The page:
A few days ago I had to think about the movie Fight Club. I had a very lively discussion about life, purpose, job and that stuff. It somehow made me think about the movie Fight Club. I had one particular quote in mind that already made me rethink my life two years ago.
So I decided to watch it again. The last time I watched it was probably three years ago or something like that. I just finished watching it. And there were so many great lessons about life in it that it almost blew my mind. There are some very obvious things the movie wants to teach us and some not so obvious things.
I don't want to focus on the obvious ones, such as the crazy things people are willing to do when they are depressed, upset, lonely, in trouble, hopeless, unhappy and they are being exposed to group dynamics and powerful leaders.
What I want to focus on are the more subtle lessons. This movie tells us a lot about life, society and the way things are going these days...
When Tyler Durden (played by Brad Pitt) walks around in the filthy basement where they started the Fight Club and welcomes the new members he holds a very impressive speech. A speech about how we're all wasting our potential. How we're waiting for that one thing to magically happen.
How we're pretty much waiting our lives away. I remembered I saw most people "die" when they are 26 and buried at 75.
“This is your life and it's ending one minute at a time”
How we're some of the strongest and smartest species on this planet earth but we're squandering our lives doing shitty jobs, waiting tables, being white collar slaves and buying stuff we don't need.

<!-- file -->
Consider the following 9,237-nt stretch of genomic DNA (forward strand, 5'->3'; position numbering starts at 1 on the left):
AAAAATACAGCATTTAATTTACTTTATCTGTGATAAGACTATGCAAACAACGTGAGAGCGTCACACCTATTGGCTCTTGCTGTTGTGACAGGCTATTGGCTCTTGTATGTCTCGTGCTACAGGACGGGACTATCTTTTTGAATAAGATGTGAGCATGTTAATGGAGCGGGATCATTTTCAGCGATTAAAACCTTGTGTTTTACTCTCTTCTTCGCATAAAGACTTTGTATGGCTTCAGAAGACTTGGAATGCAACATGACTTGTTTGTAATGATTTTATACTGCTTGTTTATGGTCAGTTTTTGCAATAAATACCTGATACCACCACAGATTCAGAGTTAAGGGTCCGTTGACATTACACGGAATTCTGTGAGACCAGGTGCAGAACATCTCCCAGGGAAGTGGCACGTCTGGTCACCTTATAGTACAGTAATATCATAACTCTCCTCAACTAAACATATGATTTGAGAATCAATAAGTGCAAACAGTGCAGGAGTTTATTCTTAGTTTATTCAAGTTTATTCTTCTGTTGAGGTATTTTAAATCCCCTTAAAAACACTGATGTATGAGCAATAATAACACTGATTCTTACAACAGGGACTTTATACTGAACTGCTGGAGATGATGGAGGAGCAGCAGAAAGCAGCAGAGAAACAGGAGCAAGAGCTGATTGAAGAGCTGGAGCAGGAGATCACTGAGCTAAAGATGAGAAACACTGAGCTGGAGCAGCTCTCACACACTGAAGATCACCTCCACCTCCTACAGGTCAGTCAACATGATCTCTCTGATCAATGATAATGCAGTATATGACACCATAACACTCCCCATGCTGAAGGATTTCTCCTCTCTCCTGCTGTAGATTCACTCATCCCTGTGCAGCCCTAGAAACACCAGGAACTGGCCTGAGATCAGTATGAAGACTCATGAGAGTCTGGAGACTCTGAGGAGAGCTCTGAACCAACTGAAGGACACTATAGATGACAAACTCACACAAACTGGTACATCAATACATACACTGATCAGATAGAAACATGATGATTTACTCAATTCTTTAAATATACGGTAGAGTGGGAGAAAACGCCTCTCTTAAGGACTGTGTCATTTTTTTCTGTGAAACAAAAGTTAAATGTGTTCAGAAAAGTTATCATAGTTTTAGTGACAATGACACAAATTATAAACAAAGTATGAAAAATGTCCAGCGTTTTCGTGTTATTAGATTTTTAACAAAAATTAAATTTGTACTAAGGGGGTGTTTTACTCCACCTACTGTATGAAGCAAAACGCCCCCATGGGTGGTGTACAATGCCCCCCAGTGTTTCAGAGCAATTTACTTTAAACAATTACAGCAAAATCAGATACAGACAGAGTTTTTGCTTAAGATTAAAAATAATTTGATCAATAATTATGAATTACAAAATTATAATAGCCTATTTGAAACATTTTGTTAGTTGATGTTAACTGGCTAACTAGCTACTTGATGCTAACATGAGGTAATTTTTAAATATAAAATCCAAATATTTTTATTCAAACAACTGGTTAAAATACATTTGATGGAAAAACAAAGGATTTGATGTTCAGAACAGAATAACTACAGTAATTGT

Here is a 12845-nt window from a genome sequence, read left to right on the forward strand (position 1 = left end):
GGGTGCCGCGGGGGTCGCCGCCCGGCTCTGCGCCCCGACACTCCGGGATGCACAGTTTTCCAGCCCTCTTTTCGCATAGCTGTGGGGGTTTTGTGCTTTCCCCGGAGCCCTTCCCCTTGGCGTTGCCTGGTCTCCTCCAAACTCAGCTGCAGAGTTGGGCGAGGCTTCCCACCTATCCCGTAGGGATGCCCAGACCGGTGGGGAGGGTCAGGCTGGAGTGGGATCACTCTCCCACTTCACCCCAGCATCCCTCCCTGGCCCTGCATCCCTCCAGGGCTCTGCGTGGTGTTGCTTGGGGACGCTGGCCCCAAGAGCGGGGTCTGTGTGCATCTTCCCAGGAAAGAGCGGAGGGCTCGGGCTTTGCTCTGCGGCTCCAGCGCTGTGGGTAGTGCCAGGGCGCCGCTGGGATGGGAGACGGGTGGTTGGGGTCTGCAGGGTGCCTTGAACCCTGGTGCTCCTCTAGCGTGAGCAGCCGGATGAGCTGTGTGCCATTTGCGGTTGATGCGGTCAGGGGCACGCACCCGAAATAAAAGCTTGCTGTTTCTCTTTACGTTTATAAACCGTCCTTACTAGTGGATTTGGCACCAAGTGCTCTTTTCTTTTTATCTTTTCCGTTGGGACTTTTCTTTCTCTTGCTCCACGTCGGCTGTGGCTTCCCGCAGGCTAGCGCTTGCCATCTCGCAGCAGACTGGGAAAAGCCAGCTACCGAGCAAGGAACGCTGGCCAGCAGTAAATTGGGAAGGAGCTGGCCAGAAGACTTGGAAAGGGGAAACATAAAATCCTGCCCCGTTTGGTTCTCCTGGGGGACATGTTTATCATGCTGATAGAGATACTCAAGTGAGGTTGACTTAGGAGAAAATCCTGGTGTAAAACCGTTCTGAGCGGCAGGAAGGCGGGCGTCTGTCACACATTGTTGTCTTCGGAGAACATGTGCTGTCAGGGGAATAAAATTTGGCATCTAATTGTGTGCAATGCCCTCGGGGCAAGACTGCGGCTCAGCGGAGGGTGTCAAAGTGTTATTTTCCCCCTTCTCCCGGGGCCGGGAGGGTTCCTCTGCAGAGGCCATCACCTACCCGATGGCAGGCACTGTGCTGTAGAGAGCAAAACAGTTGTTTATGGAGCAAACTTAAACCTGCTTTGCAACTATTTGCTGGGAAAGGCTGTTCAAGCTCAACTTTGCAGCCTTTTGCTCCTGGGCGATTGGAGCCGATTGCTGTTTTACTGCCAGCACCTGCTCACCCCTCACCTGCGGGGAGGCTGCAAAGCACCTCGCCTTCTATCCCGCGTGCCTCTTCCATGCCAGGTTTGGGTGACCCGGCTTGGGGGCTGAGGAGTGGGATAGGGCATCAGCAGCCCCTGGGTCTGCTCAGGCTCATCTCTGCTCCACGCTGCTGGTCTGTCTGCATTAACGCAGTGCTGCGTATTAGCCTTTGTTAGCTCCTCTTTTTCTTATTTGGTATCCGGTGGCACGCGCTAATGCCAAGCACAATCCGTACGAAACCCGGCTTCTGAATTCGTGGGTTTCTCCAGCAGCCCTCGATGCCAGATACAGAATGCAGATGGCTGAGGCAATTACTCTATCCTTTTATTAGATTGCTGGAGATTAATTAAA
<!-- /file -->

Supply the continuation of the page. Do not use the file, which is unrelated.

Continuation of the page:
In one scene Tyler walks into a grocery store, grabs the cashier, puts a gun in front of the guy's head and asks him why he works such a shitty job. The guy tells him that college was too hard, too many hours. Too exhausting. So he quit and took the easiest bet.
Then Tyler asked him what he wanted to be in life when he was younger and the guy said he wanted to be a veterinarian. Tyler took his ID, told him he'd come back in six weeks and if he's not on his way of getting a veterinarian he'd be dead....
We're constantly trying to control everything. Everything needs to be under control. If we have everything under control we'll have a safe life. A stable life. A predictable life. A happy life.
So we try to constantly control our own lives, other people's lives, our emotions, the economy, the stock market and so on.
And then all of a sudden something unexpected happens.
We lose our jobs, gf/bf, our house or what not. And then we get depressed and upset about it. We pictured having such a nice and comfortable life. Only to figure out that all of this was just a dream. That we can't control anything. Expectations.
We just can't predict the future. We suck at it. So instead of trying to control things, live in past and/ or future memories we should let go.
“You buy furniture. You tell yourself, this is the last sofa I will ever need in my life. Buy the sofa, then for a couple years you're satisfied that no matter what goes wrong, at least you've got your sofa issue handled. Then the right set of dishes. Then the perfect bed. The drapes. The rug. Then you're trapped in your lovely nest, and the things you used to own, now they own you.”
When Tyler talks about his dad he tells Edward Norton that his dad pretty much told him what he had to do. He had to go to college because his dad never went to college.
Then he asked his dad what he should do after he graduated. His dad told him to get married. That's when Tyler realized that he was living a life that didn't mean anything to him. He was living someone else's life. And that's when he decided to quit his current life.
Until the age of 35 I did pretty much everything people expected me to do. I went to school and graduated. Then I went to university and graduated. And then I went for a job. But then all of a sudden I realized that the stuff I was doing didn't really mean anything to me.
Why the only fights we fight these days are our own inner fights. Fights about our own spirituality...
“You're not your job. You're not how much money you have in the bank. You're not the car you drive. You're not the contents of your wallet. You're not your fucking khakis. You're the all-singing, all-dancing crap of the world.”